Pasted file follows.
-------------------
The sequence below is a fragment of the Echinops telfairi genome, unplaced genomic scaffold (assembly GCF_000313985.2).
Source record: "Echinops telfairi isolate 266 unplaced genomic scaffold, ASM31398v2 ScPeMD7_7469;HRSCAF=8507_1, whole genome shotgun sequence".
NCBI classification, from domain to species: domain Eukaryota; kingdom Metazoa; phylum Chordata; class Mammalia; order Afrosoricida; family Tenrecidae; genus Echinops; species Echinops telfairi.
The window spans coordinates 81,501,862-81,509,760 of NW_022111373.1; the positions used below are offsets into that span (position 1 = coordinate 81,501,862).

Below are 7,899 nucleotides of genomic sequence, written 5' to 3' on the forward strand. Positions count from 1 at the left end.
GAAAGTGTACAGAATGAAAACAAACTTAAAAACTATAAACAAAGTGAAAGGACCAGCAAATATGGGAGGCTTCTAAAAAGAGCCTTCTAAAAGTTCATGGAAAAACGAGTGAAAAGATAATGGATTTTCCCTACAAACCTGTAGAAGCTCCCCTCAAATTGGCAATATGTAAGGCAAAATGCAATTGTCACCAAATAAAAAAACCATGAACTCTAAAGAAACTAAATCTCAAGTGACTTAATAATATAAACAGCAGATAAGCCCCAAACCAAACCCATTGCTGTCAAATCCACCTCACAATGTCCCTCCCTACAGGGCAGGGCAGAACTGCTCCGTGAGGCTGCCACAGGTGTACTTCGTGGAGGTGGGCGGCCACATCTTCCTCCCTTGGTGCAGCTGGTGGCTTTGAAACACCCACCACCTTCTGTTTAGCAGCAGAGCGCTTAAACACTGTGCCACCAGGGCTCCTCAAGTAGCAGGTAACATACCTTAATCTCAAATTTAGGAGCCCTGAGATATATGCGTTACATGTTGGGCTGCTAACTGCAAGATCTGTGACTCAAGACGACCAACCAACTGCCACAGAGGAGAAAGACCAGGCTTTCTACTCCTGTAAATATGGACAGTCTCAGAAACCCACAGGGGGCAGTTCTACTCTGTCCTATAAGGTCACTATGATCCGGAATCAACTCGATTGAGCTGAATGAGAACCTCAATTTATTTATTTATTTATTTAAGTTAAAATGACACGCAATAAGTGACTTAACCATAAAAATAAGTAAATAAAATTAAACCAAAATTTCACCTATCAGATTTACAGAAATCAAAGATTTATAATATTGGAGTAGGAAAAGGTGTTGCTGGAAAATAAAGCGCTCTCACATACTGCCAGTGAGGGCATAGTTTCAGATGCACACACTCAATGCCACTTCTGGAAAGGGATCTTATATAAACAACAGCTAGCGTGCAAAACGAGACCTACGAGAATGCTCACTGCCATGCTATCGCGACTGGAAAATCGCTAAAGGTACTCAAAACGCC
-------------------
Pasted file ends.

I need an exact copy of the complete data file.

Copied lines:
The sequence below is a fragment of the Echinops telfairi genome, unplaced genomic scaffold (assembly GCF_000313985.2).
Source record: "Echinops telfairi isolate 266 unplaced genomic scaffold, ASM31398v2 ScPeMD7_7469;HRSCAF=8507_1, whole genome shotgun sequence".
NCBI classification, from domain to species: domain Eukaryota; kingdom Metazoa; phylum Chordata; class Mammalia; order Afrosoricida; family Tenrecidae; genus Echinops; species Echinops telfairi.
The window spans coordinates 81,501,862-81,509,760 of NW_022111373.1; the positions used below are offsets into that span (position 1 = coordinate 81,501,862).

Below are 7,899 nucleotides of genomic sequence, written 5' to 3' on the forward strand. Positions count from 1 at the left end.
GAAAGTGTACAGAATGAAAACAAACTTAAAAACTATAAACAAAGTGAAAGGACCAGCAAATATGGGAGGCTTCTAAAAAGAGCCTTCTAAAAGTTCATGGAAAAACGAGTGAAAAGATAATGGATTTTCCCTACAAACCTGTAGAAGCTCCCCTCAAATTGGCAATATGTAAGGCAAAATGCAATTGTCACCAAATAAAAAAACCATGAACTCTAAAGAAACTAAATCTCAAGTGACTTAATAATATAAACAGCAGATAAGCCCCAAACCAAACCCATTGCTGTCAAATCCACCTCACAATGTCCCTCCCTACAGGGCAGGGCAGAACTGCTCCGTGAGGCTGCCACAGGTGTACTTCGTGGAGGTGGGCGGCCACATCTTCCTCCCTTGGTGCAGCTGGTGGCTTTGAAACACCCACCACCTTCTGTTTAGCAGCAGAGCGCTTAAACACTGTGCCACCAGGGCTCCTCAAGTAGCAGGTAACATACCTTAATCTCAAATTTAGGAGCCCTGAGATATATGCGTTACATGTTGGGCTGCTAACTGCAAGATCTGTGACTCAAGACGACCAACCAACTGCCACAGAGGAGAAAGACCAGGCTTTCTACTCCTGTAAATATGGACAGTCTCAGAAACCCACAGGGGGCAGTTCTACTCTGTCCTATAAGGTCACTATGATCCGGAATCAACTCGATTGAGCTGAATGAGAACCTCAATTTATTTATTTATTTATTTAAGTTAAAATGACACGCAATAAGTGACTTAACCATAAAAATAAGTAAATAAAATTAAACCAAAATTTCACCTATCAGATTTACAGAAATCAAAGATTTATAATATTGGAGTAGGAAAAGGTGTTGCTGGAAAATAAAGCGCTCTCACATACTGCCAGTGAGGGCATAGTTTCAGATGCACACACTCAATGCCACTTCTGGAAAGGGATCTTATATAAACAACAGCTAGCGTGCAAAACGAGACCTACGAGAATGCTCACTGCCATGCTATCGCGACTGGAAAATCGCTAAAGGTACTCAAAACGCC